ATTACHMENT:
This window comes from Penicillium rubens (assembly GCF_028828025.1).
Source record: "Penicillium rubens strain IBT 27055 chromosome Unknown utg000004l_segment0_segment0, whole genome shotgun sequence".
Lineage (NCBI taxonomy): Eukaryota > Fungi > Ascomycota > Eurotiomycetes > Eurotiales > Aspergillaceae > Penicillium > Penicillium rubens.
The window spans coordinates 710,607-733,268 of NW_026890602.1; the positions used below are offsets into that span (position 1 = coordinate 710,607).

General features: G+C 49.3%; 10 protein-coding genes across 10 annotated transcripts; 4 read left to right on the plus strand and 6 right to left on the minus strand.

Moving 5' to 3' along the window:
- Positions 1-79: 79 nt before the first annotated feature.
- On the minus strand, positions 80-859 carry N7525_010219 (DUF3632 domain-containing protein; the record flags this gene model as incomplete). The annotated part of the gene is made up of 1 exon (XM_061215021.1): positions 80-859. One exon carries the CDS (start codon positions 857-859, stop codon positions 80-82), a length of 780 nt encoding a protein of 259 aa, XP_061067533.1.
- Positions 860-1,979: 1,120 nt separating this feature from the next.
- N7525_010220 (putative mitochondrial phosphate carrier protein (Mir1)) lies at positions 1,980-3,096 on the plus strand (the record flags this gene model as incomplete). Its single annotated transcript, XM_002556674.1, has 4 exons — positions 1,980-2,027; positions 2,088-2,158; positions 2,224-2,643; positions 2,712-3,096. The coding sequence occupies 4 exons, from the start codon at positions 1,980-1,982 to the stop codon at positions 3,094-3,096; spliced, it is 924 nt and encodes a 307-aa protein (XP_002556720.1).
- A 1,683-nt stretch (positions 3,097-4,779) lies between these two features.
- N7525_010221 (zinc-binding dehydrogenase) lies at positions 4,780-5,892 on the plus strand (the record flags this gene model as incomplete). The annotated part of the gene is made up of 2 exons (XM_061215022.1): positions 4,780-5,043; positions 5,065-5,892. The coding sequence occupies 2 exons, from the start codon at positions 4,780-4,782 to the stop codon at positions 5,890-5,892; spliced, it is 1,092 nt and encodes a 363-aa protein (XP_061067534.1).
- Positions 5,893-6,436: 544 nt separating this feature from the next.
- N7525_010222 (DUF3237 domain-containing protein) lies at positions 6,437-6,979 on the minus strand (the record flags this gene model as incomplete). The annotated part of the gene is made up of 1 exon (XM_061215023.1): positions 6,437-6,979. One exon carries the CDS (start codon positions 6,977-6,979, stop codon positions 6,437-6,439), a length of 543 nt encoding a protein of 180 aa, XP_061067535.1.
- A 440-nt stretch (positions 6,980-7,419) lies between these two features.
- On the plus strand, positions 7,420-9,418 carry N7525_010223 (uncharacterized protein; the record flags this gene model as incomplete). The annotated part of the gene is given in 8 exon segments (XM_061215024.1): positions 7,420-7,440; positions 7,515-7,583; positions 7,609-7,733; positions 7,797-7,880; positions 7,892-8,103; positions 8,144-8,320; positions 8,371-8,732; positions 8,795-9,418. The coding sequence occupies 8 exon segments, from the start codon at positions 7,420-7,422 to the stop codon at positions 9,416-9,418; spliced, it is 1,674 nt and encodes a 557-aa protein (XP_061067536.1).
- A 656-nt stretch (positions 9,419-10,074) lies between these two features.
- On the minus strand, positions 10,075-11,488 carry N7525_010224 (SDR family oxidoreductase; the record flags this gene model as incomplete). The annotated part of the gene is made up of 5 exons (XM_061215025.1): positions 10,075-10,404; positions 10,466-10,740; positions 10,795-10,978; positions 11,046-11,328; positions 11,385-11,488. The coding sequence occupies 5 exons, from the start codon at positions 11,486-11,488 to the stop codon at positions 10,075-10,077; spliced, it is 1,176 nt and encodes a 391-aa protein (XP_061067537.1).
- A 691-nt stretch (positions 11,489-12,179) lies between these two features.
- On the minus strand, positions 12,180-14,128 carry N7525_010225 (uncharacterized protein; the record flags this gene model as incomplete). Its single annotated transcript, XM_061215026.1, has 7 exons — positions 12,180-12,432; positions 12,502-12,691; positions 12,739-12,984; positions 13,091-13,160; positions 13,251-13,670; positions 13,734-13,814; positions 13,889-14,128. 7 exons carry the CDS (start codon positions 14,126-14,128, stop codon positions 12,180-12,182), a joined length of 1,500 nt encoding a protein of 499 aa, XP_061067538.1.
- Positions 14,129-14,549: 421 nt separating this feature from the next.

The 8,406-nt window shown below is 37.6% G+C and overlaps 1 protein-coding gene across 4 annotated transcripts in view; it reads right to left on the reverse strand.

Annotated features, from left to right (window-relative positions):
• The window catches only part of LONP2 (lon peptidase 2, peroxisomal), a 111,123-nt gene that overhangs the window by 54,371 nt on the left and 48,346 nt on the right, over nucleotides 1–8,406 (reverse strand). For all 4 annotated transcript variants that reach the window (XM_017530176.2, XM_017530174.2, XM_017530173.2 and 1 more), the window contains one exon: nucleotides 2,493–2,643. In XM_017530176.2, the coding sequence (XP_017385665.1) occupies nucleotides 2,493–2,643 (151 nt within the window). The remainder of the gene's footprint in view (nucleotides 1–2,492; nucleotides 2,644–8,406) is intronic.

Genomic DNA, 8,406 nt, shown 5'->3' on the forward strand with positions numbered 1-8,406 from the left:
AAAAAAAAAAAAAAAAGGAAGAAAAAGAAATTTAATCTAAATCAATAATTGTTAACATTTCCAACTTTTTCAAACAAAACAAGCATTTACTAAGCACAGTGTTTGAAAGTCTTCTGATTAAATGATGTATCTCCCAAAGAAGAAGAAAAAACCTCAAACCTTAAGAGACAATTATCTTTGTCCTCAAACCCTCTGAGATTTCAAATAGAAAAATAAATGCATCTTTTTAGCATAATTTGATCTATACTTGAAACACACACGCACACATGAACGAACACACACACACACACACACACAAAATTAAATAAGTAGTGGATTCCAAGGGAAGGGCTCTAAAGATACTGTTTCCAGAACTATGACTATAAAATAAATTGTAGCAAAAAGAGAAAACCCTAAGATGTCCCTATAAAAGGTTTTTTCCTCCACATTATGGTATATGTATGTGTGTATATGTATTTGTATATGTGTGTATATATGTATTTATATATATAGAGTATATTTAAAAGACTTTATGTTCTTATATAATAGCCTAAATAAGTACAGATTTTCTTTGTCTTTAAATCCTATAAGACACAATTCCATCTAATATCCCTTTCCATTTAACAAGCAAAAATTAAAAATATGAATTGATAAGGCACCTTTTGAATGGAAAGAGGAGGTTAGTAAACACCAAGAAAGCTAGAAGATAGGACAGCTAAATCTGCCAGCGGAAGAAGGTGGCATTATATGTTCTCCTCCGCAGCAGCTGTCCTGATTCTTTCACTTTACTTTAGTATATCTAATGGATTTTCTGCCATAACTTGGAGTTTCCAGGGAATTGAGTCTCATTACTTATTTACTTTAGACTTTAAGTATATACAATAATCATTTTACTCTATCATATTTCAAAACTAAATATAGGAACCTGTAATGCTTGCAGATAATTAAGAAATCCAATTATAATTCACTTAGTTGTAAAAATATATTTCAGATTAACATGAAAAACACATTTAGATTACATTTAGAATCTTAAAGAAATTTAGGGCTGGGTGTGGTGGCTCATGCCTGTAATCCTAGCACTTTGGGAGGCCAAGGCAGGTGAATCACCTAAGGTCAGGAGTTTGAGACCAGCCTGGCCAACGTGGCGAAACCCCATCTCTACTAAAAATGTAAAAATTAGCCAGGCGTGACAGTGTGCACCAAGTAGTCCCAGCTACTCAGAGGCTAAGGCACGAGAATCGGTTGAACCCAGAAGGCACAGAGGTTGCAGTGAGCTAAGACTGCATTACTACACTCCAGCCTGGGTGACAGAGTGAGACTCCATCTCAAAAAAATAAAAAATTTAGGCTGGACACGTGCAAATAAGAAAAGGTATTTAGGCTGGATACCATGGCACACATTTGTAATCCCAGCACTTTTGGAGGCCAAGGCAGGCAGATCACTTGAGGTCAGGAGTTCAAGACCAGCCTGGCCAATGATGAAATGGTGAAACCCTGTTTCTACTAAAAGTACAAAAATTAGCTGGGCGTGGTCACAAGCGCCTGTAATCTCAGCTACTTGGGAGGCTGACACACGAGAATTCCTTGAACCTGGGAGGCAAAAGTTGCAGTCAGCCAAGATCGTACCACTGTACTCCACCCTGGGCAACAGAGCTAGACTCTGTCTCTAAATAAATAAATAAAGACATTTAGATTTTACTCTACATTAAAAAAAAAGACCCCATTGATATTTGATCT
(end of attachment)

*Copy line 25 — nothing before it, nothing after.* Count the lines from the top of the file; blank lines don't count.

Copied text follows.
Genomic DNA, 8,406 nt, shown 5'->3' on the forward strand with positions numbered 1-8,406 from the left: